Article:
Got any Steely Dan favorites or memories? This thread is the place! (Please take complaints, gripes, "I hates," etc. to a separate thread. 😉)

50 years. Dang it...
 

Harry

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Once upon a time, I had an LP copy of AJA. I think I lent it out and it never returned. So wanting to hear it again, I bought another copy and made a CDR of it.

Meanwhile I own a CD called A DECADE OF STEELY DAN. It's served me over the years when I need a Dan hir record.

Being in radio, I acquired a couple of later CD issues, TWO AGAINST NATURE, and EVERYTHING MUST GO. I can't say I've ever really listened to much of either, though the track called "Cousin Dupree" seems to register in my brain.

I also have an original FM soundtrack album somewhere around here, and probably some 45s.
 

Rudy

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The good original pressings of Aja were apparently the "AB" catalog number, on the original ABC "bullseye" label. My first purchase was the MCA "Platinum Series" reissue and like anything MCA at the time, the vinyl quality left a lot to be desired, and the sound was a bit stuffy. But that didn't stop me from transferring it to cassette and playing it in the car, with Gaucho on the flip side, many dozens of times.

Of the two recent Dan albums, Two Against Nature is my favorite. I liked Everything Must Go at first, but after a while it just seemed too slick and perfect, despite sounding really good. (I only owned that on DVD-Audio.) "Cousin Dupree" was a good track on the former, and I've also liked "Almost Gothic" and "Janie Runaway."

I've always liked Gaucho but so many out there in recent years have lambasted it. Sure it's not as strong as Aja but it still has a lot of good tracks. Sadly the best track on the album got erased by an assistant engineer, and the re-recording lost the magic that the original apparently had--"Second Arrangement" is only available on a bootleg, apparently dubbed from a cassette demo of, presumably, the re-recorded version.


BTW, I learned more about the provenance of Can't Buy A Thrill. The Analogue Productions is a straight "AAA" analog cut from the original master tapes. The Universal is being cut from a digital copy. 🙄 Remember what I said about one-car funerals...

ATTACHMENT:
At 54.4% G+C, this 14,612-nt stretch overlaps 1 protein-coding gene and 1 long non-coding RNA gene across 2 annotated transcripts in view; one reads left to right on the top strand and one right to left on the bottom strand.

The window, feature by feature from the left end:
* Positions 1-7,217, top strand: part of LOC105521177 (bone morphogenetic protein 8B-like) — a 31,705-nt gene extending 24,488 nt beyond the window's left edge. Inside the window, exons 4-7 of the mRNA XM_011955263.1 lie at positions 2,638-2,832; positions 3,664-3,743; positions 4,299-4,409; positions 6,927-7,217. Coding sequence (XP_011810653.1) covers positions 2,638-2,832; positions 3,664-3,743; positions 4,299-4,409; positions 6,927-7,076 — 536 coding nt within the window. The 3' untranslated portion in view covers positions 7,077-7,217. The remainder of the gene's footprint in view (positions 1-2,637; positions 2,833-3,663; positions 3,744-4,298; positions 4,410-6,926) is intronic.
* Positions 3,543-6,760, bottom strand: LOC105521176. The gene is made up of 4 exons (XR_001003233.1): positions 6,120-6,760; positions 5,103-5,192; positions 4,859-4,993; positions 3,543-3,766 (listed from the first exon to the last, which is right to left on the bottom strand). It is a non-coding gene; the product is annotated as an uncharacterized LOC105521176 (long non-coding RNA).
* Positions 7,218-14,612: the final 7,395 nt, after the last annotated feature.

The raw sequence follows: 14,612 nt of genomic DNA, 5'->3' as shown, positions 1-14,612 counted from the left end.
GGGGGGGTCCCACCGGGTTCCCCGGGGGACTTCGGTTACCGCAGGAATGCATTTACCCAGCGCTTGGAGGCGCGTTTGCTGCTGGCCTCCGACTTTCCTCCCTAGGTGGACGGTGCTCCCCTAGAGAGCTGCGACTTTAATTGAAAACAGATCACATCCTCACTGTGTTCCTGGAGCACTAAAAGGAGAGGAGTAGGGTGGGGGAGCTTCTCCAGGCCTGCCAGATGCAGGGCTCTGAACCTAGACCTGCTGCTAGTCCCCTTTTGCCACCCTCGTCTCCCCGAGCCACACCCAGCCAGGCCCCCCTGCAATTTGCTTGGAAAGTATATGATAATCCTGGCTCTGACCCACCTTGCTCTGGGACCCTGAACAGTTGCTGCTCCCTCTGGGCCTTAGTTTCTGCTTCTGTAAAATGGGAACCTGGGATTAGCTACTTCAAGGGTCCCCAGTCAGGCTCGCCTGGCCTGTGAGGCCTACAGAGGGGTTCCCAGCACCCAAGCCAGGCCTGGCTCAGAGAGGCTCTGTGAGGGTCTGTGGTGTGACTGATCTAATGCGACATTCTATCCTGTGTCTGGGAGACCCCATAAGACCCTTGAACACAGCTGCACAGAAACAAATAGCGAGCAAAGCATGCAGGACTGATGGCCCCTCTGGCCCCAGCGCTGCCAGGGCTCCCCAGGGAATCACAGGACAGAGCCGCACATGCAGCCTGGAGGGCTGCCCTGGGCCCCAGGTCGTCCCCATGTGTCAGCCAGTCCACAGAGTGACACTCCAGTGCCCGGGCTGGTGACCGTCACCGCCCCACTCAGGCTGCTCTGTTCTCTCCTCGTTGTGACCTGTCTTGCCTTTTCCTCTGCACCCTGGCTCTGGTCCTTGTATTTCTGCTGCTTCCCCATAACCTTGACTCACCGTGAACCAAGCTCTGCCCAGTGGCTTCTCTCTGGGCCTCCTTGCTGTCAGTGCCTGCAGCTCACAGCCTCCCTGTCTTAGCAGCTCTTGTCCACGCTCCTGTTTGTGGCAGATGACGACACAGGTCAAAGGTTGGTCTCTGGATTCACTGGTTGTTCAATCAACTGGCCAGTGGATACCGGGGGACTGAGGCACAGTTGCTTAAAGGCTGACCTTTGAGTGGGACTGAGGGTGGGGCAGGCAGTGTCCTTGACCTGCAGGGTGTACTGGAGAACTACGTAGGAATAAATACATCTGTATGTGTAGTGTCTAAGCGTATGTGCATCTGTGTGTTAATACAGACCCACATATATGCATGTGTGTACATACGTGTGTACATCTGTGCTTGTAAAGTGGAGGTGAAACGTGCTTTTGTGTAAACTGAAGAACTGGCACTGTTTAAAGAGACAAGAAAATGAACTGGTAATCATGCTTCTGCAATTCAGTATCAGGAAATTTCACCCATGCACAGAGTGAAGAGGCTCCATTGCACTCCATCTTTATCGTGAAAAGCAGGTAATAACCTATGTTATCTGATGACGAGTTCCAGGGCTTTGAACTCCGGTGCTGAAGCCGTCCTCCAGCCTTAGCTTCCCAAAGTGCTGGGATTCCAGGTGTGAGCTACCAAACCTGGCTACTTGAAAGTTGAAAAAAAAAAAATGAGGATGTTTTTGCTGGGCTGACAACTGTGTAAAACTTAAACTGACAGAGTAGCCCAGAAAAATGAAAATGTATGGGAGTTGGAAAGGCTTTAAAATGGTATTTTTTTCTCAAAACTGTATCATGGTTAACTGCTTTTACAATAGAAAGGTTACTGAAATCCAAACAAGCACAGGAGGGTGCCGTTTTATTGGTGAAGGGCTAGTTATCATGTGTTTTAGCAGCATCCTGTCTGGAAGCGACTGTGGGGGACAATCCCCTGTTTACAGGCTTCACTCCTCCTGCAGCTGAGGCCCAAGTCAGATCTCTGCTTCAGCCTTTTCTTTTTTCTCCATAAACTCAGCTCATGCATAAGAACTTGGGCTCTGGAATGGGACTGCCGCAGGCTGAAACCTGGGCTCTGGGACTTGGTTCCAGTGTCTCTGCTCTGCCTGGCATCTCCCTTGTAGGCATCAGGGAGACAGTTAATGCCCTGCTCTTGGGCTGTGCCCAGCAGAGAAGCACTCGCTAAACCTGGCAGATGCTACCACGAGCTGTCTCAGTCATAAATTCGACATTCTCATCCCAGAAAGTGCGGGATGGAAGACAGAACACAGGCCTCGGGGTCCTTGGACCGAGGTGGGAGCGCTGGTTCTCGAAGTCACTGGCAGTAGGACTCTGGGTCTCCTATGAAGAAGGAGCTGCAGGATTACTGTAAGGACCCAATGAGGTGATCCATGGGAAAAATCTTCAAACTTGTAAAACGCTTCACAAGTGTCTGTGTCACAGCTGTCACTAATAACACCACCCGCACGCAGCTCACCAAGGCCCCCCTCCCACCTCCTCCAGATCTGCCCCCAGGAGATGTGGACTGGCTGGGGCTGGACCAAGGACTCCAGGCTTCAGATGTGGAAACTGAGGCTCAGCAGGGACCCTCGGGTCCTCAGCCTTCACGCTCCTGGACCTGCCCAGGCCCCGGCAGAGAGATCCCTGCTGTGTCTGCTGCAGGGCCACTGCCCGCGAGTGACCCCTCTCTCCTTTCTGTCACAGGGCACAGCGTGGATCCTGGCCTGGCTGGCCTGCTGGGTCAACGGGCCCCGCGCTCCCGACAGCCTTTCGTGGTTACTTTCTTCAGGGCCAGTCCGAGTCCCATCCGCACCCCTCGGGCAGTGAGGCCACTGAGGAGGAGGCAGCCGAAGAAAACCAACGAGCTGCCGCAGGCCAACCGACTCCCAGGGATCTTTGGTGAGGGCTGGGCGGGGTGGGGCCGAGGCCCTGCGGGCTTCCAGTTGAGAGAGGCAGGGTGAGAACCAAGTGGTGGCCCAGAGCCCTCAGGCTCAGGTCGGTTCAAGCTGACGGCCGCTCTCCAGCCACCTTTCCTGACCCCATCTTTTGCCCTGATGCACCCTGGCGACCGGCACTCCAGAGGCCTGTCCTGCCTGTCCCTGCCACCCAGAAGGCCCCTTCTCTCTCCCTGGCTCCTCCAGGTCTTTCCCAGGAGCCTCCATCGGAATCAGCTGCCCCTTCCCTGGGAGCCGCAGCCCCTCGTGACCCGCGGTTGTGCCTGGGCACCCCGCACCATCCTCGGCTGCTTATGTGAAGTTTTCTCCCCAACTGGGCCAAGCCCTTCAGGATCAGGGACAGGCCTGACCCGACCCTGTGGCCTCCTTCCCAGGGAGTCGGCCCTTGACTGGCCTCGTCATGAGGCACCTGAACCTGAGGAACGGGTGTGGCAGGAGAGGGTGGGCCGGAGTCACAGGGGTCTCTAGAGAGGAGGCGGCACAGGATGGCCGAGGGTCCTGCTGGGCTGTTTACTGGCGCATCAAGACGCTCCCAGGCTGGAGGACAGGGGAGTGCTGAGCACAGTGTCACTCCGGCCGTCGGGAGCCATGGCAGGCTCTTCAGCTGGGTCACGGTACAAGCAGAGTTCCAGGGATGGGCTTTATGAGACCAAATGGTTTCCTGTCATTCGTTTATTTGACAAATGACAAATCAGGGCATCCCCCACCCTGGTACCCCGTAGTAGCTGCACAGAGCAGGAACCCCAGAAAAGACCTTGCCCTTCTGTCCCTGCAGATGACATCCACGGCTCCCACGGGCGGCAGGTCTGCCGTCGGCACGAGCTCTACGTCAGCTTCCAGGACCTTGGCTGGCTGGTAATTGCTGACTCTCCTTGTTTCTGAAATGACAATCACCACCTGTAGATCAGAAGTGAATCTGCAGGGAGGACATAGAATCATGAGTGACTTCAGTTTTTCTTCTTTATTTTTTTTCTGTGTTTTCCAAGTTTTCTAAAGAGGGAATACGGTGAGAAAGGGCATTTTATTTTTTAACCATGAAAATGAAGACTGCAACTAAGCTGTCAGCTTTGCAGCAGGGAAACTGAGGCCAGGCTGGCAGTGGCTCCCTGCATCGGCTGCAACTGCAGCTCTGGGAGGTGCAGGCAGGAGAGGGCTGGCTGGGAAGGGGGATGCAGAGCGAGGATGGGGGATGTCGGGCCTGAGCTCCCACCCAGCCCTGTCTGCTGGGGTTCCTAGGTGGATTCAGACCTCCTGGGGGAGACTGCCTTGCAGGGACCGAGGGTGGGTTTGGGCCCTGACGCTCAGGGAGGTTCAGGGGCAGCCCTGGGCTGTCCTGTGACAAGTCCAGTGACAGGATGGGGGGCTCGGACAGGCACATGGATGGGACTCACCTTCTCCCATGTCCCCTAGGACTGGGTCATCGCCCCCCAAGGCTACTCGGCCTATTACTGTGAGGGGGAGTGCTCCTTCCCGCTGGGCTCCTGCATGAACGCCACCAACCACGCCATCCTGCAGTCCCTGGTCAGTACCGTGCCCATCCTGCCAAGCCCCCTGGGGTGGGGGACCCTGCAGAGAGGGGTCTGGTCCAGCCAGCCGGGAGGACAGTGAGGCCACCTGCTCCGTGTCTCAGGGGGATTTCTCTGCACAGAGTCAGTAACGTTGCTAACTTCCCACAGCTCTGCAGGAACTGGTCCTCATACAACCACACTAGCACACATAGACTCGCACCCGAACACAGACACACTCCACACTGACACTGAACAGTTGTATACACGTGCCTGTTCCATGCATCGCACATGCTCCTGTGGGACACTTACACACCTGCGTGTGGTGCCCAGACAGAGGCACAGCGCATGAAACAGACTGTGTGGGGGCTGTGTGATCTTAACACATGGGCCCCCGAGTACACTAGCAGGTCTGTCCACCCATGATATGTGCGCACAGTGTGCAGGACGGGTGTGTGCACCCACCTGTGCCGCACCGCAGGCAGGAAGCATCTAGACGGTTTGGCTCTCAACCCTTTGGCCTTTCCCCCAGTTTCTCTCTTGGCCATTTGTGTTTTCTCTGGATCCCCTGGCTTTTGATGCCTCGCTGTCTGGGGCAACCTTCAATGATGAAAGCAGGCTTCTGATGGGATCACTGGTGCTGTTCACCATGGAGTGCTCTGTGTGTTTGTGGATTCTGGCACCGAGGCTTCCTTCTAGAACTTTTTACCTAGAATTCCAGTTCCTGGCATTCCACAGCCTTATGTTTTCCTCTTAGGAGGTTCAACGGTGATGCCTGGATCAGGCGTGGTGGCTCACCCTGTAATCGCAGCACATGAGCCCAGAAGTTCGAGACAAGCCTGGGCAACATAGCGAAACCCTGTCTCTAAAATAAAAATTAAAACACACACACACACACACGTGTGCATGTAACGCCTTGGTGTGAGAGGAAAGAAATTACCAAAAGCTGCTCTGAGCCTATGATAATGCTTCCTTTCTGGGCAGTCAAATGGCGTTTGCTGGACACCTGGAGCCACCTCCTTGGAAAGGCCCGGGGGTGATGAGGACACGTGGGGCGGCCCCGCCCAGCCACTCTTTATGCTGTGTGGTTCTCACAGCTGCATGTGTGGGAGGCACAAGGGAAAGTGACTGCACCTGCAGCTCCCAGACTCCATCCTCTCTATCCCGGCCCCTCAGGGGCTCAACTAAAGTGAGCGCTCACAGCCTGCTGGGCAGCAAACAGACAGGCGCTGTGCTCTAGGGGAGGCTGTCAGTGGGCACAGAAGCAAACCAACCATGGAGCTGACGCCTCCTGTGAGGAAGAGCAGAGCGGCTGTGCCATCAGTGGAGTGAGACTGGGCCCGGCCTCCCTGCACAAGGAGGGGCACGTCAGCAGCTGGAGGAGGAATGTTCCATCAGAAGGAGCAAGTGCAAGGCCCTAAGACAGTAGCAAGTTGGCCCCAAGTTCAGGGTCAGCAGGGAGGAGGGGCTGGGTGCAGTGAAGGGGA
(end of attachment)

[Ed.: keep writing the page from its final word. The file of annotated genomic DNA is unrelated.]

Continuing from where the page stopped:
Bobberman

Well-Known Member
My 2 favorite Steely Dan alhums are "AJA" and "Gaucho" and the mix of Rock Jazz and Blues to me was and is still fabulous. Standouts for me are Deacon Blues. Josie. Home at Last. Aja. Time out of mind. Hey Nineteen and the very long but fabulous Glamour Profession. Just to name a few
 

rockdoctor

Well-Known Member
I used to have "Aja" a number of years ago but I ended up trading it out at a used record store.
I am not enough of a fan to buy it on cd. I am content hearing it on the radio.
 

GDBY2LV

Well-Known Member
My first Steely Dan purchase was Pretzel Logic. Not my favorite album of theirs though. I bought Katy Lied next, I liked it better. Their sound was very unique for the time, and finally caught on with the public when Aja was released. Then the whole catalogue really started to sell. All I have now are the box set, Citizen Steely Dan, 2 disc set Showbiz Kids, and the cd-dvd collection Everything Must Go. They were amazing to see live too, when they toured, which wasn’t very often.
 

Rudy

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I bought the Citizen box back when it came out, and it contains the first seven albums plus four bonus tracks. The only slip-up was that they swapped the order of "Your Gold Teeth II" and "Chain Lightning," and that error persisted on the separate album CD releases that followed a year or two later.
 

AM Matt

Forum Undertaker
The "Citizen Steely Dan" 1993 CD box set does NOT have the beginning of the 1974 song "Rikki Don't Lose That Number". The 1978 song "FM (No Static At All)" takes off part of the song & Donald Fagen says "uh huh" on the "FM" reprise.
 

Jack A.